The Fiat Ducato – Compromising Utility and Usability
The Fiat Ducato has been produced since 1981, and the platform has been rebadged under several names, including Peugeot, Alfa Romeo, and Citroen. It’s classified as a light commercial vehicle, and might be compared to something like a Transit van.
Surprisingly, the platform itself has been used as a foundation for several European motor homes, making this a very vestal chassis. The first Ducato came out in 1981 with more of a traditional van layout, and production has continued until modern times, with each generation undergoing significant updates and improvements to meet buyer demand.
Historically, the Fiat Ducato has been available in several countries, but never made it to the United States. In 2013, the Chrysler / Dodge company introduced it to their Ram line as the ProMaster model, finally bringing it to the US market. To meet American demand for bigger engines, it was updated with a 3.6 liter gasoline V6 engine, among other options (including a diesel engine).
The actual Fiat Ducato is marketed as a panel van. It’s aimed to be a direct competitor to similar vehicles, such as the Mercedes Sprinter and the Ford Transit Van. Part of the selling point of this particular vehicle is fuel economy, offering nearly 46 miles per gallon – something quite rare from a van boasting this much cargo capacity. A few compromises have been made in order to facilitate these numbers, including low rolling resistance tires, which have a few drawbacks in terms of traction when compared to traditional tires.
The utilitarian capability of the Ducato is maximized through careful engineering. Open the back doors, and you can stuff 17 cubic meters of cargo in the back, weighing up to 9,300 pounds. Of course, don’t expect to get those same impressive miles per gallon figures with that much cargo. Plus, that capacity is only available alongside upgraded engine options, which also reduce your maximum mileage potential.
To help meet these efficiency figures, you probably won’t end up with an automatic. Most common is the 6 speed manual gearbox, so it’s not ideal for those opposed to driving a stick shift all day. If you get lucky, you can find one with the six speed semi-automatic gearbox, which allows you to choose from traditional automatic functionality, or a mode where you can manually select gears without the hassle of using a clutch.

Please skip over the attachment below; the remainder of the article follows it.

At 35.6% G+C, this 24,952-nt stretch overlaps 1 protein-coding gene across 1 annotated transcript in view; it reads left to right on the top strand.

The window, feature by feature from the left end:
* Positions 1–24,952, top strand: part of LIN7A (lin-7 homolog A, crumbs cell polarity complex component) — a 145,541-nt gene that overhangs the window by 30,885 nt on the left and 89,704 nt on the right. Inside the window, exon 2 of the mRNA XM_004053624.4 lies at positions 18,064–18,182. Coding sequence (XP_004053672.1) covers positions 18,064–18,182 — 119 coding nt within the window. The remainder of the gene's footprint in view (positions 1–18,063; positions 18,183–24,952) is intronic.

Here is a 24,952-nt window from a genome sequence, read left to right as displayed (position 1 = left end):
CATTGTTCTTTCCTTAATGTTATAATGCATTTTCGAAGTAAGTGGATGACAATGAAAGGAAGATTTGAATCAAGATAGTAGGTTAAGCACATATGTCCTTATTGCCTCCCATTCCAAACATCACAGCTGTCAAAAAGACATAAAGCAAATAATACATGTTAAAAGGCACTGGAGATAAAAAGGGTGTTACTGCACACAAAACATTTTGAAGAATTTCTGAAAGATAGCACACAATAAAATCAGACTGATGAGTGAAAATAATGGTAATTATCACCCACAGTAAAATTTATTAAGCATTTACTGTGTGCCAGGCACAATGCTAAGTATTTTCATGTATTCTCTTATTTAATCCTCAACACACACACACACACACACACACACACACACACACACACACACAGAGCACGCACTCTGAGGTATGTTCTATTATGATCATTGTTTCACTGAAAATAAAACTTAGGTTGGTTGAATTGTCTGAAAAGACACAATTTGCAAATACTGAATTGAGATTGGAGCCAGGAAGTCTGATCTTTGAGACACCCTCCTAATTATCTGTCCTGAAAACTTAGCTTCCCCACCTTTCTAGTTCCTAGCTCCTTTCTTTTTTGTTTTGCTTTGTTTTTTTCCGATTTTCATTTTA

Interior design is about what you’d expect from a cargo vehicle. It’s designed to be durable and useful, with plenty of storage options. With that said, it’s mostly plastic, and an occasional rattle here-and-there is not to be unexpected. In lieu of regular carpeting, you get plastic floor panels – which are actually quite easy to clean should you track in mud or dirt. It’s still known for being a quite comfortable vehicle to spend time in, just don’t expect the same frills of a comparable offering from a manufacturer such as Mercedes.
Driving the Fiat Ducato is quite easy for something this large. The small wheels provide an excellent turning circle radius, making it easy to navigate through tight spaces or park on a busy street. The driver is seated high up, offering an excellent view of the road ahead. Multiple seat adjustments are available, and with some tinkering, you can easily find a position that’s comfortable for anybody.
The suspension has to put cargo capacity first – after all, this is primarily a working vehicle. With that in mind, Fiat has done a great job of combining capability with comfort. It’s not going to ride like a sedan, but compared to comparable offerings, the Fiat Ducato is plenty comfortable enough to spend a day in.